X-Men Red #5
Written by Tom Taylor
Art by Mahmud Asrar
Colors by Rain Beredo
Letters by Cory Petit
Cassandra Nova has taken her world our of hate to Warsaw and is meeting with the President in order to continue her plan to have human based Sentinels in every country around the world. In a nearby village, a police officer warns his mutant friend to run before a new law goes into effect at midnight.
I really liked this scene because it illustrates the different facets of mutant life, including allies that don’t all wear X. Seeing a mutant be warned by a friend to leave for the safety of himself and his family is a moment we rarely get to see in many X-Men comics and that makes them special when the creative team decides to show that side. We also get to see the other side of the equation as Gambit breaks into the Louisiana hospital where the man who killed the young mutant Gambit was trying to help continues to rant and rave about his hatred of mutants. We also get the all too real commentary from political pundits on television giving their sides of the incident.
Bravo to Taylor for incorporating those moments as a means of showing how Nova’s nanites aren’t the only threat. As Jean and her team show themselves to Remy, the new member of the team Trinary is able to turn off the device and Jean utilizes her team to show the young man some compassion and even forgiveness. A moment that would normally be left out of a comic, but is used to good effect in this one.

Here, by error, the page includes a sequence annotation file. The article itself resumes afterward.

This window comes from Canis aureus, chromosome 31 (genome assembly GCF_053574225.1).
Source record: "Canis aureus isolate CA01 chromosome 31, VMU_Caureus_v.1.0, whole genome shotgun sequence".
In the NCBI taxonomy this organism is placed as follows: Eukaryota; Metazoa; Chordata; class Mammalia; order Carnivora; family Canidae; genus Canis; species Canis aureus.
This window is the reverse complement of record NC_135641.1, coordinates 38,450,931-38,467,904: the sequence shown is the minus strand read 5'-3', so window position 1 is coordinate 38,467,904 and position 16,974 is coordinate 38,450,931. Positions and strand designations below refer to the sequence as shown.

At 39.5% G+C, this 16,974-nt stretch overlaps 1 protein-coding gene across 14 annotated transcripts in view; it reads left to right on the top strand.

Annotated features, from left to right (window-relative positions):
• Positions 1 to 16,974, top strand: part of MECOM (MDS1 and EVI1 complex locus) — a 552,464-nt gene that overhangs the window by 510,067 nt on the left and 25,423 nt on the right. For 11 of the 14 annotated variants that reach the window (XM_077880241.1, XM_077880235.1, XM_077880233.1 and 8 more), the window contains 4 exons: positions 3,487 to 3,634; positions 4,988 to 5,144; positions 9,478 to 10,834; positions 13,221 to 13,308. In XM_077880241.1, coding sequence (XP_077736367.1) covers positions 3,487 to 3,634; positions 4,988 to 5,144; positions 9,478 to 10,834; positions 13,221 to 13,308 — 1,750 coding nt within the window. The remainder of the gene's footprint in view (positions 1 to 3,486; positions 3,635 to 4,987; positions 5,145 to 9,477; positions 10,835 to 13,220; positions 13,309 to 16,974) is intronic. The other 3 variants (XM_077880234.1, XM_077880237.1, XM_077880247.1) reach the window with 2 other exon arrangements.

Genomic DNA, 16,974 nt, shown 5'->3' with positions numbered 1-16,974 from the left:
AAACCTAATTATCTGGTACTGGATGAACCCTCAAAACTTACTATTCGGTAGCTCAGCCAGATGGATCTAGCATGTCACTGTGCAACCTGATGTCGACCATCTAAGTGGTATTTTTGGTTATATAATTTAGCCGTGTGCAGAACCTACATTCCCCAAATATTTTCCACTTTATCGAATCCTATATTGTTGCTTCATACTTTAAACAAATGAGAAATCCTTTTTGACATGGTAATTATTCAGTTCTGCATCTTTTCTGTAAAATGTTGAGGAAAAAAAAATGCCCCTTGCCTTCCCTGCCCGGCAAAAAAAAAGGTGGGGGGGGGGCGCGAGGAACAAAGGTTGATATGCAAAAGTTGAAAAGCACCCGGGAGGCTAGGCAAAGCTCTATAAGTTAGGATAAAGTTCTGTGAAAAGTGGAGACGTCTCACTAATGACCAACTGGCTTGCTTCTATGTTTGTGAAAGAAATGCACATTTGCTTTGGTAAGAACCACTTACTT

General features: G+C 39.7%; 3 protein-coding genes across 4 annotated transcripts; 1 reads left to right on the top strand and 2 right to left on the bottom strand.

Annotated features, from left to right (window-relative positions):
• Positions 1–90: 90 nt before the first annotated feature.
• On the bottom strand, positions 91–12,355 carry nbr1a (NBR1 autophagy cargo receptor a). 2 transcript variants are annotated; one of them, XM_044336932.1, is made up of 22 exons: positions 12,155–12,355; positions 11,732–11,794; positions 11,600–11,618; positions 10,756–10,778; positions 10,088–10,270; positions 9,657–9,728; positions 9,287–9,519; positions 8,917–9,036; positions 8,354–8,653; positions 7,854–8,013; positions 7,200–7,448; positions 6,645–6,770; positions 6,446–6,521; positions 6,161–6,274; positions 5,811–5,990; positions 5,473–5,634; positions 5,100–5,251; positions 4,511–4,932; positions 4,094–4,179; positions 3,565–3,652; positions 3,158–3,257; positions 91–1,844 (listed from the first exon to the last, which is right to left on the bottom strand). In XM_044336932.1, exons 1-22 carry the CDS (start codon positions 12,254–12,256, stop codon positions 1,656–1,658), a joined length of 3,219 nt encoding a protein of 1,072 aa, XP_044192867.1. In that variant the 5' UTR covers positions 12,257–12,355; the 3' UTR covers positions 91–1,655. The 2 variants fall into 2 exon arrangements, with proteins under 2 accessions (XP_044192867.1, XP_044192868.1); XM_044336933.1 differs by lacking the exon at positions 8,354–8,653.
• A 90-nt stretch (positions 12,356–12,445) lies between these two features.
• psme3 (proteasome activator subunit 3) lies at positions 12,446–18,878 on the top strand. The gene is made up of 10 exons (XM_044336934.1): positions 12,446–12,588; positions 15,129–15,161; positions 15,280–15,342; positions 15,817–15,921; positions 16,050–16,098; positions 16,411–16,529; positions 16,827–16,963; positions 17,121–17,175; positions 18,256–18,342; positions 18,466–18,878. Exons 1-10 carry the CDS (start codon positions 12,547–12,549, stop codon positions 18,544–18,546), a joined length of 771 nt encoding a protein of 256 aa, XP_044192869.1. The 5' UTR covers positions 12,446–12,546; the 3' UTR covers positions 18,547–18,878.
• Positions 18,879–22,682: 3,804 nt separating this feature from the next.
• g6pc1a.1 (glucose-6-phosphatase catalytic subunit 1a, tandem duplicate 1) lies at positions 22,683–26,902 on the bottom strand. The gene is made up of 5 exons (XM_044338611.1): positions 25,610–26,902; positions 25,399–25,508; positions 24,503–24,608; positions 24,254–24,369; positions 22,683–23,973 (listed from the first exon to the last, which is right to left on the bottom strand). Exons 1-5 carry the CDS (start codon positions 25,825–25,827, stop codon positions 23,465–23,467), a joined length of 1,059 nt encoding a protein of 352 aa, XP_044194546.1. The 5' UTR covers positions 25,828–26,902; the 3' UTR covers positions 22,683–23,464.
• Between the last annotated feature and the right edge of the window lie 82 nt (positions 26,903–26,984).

Gambit doesn’t have a lot of time to question what is happening as Jean, Storm and the rest of the team decide that they need to back up the fleeing Polish mutants as they try and leave the area by sea. Something that is both complicated by the military and solved by Namor when he arrives. There is some great writing in this series and even better character development as Jean and her team have a deeper sense of purpose and a more coherent plan in what they’re doing. I love how coordinated they are in the action scenes and there is a moment at the end of the issue that caught me off guard and intrigued me at the same time.